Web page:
For close to half a century, the Uyghur people of Xinjiang, in northwestern China, have struggled to achieve autonomy and independence. As reflected by recent events, however, their efforts have been met mostly with violent resistance, matched by a sophisticated strategy of state-sanctioned propaganda, dissident broadsides, and viral ethnonational rhetoric. Nevertheless, this Muslim minority remains passionate about establishing and expanding its power within government, and China's leaders continue to push back, refusing to concede any physical and political ground.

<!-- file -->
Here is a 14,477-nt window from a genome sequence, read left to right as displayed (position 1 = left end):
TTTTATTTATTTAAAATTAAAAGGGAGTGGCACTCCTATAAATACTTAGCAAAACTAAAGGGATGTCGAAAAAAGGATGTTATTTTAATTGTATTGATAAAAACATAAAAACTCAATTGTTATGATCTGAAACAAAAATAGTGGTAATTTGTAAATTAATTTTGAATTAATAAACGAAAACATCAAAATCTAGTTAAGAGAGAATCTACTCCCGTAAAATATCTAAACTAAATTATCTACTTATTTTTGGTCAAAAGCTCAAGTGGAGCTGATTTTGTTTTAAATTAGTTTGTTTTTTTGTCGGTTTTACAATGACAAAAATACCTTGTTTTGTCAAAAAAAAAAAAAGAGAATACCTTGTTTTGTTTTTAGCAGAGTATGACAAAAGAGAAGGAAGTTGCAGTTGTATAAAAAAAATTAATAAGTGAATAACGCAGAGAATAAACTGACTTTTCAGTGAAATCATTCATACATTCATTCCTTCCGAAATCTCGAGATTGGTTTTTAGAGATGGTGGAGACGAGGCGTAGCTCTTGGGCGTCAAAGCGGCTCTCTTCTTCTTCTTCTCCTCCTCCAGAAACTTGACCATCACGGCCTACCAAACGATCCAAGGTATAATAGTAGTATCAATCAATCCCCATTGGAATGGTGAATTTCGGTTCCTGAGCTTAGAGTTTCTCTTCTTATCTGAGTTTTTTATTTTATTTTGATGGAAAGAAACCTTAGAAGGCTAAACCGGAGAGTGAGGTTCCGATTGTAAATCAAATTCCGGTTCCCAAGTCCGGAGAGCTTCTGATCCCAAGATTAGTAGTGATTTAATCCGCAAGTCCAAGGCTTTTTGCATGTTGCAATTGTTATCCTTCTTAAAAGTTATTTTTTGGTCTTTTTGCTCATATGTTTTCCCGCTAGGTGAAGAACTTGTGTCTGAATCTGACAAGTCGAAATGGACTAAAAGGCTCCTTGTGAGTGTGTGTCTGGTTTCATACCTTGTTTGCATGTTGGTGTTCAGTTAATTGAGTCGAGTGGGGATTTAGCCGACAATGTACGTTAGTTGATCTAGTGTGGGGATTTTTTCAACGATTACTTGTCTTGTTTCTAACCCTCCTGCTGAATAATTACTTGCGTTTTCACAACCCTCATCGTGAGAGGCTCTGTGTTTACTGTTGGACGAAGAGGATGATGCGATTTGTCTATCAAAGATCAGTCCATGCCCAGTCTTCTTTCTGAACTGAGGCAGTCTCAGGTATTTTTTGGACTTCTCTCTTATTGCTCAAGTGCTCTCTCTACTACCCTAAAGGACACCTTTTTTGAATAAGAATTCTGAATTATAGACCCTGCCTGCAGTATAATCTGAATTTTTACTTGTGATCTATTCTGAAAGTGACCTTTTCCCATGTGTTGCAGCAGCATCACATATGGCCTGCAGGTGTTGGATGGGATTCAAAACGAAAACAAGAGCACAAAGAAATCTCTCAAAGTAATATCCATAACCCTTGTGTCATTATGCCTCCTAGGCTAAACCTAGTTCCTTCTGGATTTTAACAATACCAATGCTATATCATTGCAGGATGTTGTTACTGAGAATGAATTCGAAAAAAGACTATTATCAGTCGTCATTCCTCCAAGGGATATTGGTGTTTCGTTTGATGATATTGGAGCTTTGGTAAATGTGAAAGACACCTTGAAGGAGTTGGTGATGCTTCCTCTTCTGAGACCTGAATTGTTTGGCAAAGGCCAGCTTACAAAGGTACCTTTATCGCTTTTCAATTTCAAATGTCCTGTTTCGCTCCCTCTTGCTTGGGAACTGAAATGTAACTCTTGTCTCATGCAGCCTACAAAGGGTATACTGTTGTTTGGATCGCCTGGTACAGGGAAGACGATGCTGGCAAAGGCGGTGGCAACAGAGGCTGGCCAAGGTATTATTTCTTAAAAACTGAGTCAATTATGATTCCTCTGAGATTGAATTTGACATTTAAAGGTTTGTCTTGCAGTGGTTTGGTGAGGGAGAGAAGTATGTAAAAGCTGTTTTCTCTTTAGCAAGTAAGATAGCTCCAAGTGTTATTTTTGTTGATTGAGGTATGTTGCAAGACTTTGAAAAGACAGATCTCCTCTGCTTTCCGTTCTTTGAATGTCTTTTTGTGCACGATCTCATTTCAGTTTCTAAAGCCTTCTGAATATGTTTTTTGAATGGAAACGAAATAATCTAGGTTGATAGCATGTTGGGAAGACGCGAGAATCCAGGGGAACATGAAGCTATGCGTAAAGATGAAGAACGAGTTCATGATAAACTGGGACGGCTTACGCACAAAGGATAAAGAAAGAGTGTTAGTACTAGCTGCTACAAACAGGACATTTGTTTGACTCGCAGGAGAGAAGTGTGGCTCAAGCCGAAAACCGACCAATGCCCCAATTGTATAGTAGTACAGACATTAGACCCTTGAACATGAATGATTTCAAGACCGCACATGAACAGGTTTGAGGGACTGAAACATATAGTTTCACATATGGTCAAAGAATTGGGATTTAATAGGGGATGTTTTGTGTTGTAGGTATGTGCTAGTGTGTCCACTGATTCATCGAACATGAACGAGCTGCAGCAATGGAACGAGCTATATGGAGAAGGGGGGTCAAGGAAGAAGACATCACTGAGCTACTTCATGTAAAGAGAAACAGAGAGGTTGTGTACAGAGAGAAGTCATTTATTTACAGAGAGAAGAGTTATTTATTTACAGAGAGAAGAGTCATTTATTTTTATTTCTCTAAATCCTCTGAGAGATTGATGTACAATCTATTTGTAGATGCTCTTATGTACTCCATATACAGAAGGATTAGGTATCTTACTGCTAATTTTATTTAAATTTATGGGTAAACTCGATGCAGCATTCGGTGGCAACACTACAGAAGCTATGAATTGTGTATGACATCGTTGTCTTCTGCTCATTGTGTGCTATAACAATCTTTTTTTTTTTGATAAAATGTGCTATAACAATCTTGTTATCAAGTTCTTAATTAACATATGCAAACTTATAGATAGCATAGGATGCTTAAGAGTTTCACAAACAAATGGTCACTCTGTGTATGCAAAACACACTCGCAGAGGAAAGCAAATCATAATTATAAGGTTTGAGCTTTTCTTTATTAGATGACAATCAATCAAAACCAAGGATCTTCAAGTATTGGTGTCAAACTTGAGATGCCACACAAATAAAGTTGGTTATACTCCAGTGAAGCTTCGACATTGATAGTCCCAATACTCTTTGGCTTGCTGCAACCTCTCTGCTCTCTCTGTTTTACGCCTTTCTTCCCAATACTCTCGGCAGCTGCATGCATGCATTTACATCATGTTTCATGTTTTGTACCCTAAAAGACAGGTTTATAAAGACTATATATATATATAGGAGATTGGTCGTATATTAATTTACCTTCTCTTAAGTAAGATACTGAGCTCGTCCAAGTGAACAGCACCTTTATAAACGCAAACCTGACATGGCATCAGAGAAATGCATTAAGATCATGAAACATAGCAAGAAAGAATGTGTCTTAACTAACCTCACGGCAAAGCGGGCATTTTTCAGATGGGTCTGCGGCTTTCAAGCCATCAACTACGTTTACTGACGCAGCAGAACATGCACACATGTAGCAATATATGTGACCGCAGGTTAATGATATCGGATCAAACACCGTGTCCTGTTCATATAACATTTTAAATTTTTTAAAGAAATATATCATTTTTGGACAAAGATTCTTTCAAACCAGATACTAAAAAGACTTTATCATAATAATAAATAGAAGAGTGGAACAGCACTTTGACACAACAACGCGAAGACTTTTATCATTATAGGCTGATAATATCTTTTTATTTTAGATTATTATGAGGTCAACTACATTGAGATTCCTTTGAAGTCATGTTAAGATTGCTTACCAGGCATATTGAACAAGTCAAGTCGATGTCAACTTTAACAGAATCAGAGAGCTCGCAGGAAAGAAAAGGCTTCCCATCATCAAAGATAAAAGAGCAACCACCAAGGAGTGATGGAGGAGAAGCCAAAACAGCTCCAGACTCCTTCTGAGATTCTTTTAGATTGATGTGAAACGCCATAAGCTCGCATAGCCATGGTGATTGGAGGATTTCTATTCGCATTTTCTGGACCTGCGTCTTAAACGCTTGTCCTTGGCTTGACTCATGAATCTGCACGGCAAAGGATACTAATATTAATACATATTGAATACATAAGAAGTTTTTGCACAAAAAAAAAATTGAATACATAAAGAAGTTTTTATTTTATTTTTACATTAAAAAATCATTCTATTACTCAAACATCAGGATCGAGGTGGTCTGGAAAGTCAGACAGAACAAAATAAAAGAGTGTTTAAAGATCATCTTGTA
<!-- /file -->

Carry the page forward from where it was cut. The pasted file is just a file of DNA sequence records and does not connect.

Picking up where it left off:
Beginning with the history of Xinjiang and its unique population of Chinese Muslims, Gardner Bovingdon follows fifty years of Uyghur discontent, particularly the development of individual and collective acts of resistance since 1949, and the role of various transnational organizations in cultivating dissent. Bovingdon's work provides fresh insight into practices of nation-building and nation-challenging, not only in relation to Xinjiang but also in reference to other regions of conflict, highlighting the influence of international institutions on growing regional autonomy. He takes on the function of representation in nationalist politics and the local, regional, and global implications of the "War on Terror" on antistate movements. While both the Chinese state and foreign analysts have portrayed Uyghur activists as Muslim terrorists, situating them within global terrorist networks, Bovingdon argues that these assumptions are weak, drawing a clear line between Islamist ideology and Uyghur nationhood.
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